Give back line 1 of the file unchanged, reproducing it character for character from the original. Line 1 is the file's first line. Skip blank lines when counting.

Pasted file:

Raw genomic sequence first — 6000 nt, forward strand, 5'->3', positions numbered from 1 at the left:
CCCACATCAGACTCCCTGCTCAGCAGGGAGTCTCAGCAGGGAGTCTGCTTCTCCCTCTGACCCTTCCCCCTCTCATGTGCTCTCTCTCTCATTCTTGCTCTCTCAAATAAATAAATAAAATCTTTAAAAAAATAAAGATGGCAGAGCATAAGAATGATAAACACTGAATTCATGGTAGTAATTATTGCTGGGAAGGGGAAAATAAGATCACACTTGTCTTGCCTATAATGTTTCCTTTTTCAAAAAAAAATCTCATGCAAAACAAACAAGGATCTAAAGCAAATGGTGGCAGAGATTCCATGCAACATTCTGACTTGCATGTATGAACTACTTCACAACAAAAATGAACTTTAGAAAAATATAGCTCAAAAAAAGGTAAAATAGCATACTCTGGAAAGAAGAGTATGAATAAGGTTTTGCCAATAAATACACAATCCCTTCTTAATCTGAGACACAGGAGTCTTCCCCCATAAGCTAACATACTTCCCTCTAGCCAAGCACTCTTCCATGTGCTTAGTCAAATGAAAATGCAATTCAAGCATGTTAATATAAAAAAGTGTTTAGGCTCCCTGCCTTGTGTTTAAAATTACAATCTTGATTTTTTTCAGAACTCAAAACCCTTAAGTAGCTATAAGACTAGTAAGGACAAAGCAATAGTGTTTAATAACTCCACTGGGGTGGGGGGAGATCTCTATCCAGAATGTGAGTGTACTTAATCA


Raw genomic sequence first — 6000 nt, forward strand, 5'->3', positions numbered from 1 at the left: